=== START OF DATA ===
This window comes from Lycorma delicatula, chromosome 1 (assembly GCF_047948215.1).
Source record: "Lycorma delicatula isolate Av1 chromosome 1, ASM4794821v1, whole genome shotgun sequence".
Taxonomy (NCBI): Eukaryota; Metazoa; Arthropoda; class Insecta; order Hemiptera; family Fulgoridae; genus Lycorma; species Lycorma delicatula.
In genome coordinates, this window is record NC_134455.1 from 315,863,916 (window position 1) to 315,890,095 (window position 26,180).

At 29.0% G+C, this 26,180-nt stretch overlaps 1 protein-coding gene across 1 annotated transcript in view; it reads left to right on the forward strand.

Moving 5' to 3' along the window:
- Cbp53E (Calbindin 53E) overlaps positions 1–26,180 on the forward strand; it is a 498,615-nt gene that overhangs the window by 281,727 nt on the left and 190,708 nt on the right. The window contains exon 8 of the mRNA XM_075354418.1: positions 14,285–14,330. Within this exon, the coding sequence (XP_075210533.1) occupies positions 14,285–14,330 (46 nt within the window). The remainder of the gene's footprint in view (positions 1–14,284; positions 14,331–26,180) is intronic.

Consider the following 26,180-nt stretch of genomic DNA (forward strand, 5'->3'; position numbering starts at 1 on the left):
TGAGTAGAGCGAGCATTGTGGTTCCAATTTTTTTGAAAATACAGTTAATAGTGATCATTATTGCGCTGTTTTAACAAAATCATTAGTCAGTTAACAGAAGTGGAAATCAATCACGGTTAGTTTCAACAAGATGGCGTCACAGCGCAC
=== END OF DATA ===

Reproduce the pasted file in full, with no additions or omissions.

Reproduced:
This window comes from Lycorma delicatula, chromosome 1 (assembly GCF_047948215.1).
Source record: "Lycorma delicatula isolate Av1 chromosome 1, ASM4794821v1, whole genome shotgun sequence".
Taxonomy (NCBI): Eukaryota; Metazoa; Arthropoda; class Insecta; order Hemiptera; family Fulgoridae; genus Lycorma; species Lycorma delicatula.
In genome coordinates, this window is record NC_134455.1 from 315,863,916 (window position 1) to 315,890,095 (window position 26,180).

At 29.0% G+C, this 26,180-nt stretch overlaps 1 protein-coding gene across 1 annotated transcript in view; it reads left to right on the forward strand.

Moving 5' to 3' along the window:
- Cbp53E (Calbindin 53E) overlaps positions 1–26,180 on the forward strand; it is a 498,615-nt gene that overhangs the window by 281,727 nt on the left and 190,708 nt on the right. The window contains exon 8 of the mRNA XM_075354418.1: positions 14,285–14,330. Within this exon, the coding sequence (XP_075210533.1) occupies positions 14,285–14,330 (46 nt within the window). The remainder of the gene's footprint in view (positions 1–14,284; positions 14,331–26,180) is intronic.

Consider the following 26,180-nt stretch of genomic DNA (forward strand, 5'->3'; position numbering starts at 1 on the left):
TGAGTAGAGCGAGCATTGTGGTTCCAATTTTTTTGAAAATACAGTTAATAGTGATCATTATTGCGCTGTTTTAACAAAATCATTAGTCAGTTAACAGAAGTGGAAATCAATCACGGTTAGTTTCAACAAGATGGCGTCACAGCGCAC